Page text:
N/a N/a
Ofgem is to have regard to five matters in setting / modifying tariff cap conditions – the need to:

(a) protect existing and future customers on SVTs and default rates;

(b) incentivise suppliers to be more efficient;

(c) set the cap at a level that enables effective retail competition;

(d) maintain incentives for customers to switch;

(e) ensure that suppliers who operate efficiently can finance their licensed activities.

To deter legal challenge to Ofgem’s decisions, Government should clarify that all five objectives do not have to be satisfied at once.

In particular, Government and Ofgem should minimise the risk of challenge arising from the likely short-term reduction in switching when the cap first comes into force and its (perhaps inevitable) reduction in the incentives for some customers to switch.

Matter (a) is elevated to an overarching objective, in aiming to achieve which, Ofgem is to have regard to matters (b) to (e).

A new sub-section provides that the cap does not include charges that are part of the SVT / default rate, but are not regularly paid by the majority of customers who pay that rate.

Tariff cap conditions do not apply where:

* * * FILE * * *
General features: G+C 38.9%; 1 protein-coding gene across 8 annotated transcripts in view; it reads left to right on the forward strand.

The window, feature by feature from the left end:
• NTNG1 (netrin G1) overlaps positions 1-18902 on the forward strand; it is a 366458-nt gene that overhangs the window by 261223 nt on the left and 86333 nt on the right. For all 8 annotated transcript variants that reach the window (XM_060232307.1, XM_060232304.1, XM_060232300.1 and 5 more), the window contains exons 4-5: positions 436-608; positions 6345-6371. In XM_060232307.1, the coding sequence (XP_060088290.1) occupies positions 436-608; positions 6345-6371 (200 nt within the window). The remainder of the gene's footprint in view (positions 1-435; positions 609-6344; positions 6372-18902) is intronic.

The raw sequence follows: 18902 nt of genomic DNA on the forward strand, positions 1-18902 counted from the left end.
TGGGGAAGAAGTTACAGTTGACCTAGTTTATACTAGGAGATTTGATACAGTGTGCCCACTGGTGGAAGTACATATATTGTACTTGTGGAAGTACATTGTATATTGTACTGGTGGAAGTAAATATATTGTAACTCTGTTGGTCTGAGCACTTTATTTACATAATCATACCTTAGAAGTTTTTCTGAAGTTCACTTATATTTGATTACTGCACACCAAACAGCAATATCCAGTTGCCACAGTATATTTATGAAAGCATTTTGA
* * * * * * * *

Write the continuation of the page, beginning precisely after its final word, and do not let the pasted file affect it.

(a) customers benefit from the PPM cap introduced by the CMA or any replacement for it; or

(b) electricity is supplied on a “green tariff” that meets the standards set out in electricity supply licences.

The exemption for green tariffs should be strengthened to avoid gaming by suppliers moving customers onto “loosely defined green tariffs” and should not apply where there was no substantial benefit to the environment or the consumer has not actively chosen the tariff. Green gas tariffs should also get the same treatment. The references to PPM caps and green electricity tariffs have been replaced by more generic wording on:

(a) caps imposed in relation to vulnerable customers; and

(b) SVTs that apply only if chosen by customers and that appear to Ofgem to support the production of electricity or gas from renewable sources.

No doubt partly to acknowledge the fact that there is no current “standard” for green gas tariffs in gas supply licences, Ofgem is given more time to provide for exemption (b).

Starting in 2020, and for as long as the cap remains in place (see below), Ofgem must, by 31 August, annually review “whether conditions are in place for effective competition for domestic supply contracts” and report to BEIS (report to be published by 31 October each year).

The Secretary of State (SoS) must consider the report and publish a statement on whether the SoS considers the conditions for effective supply competition are in place.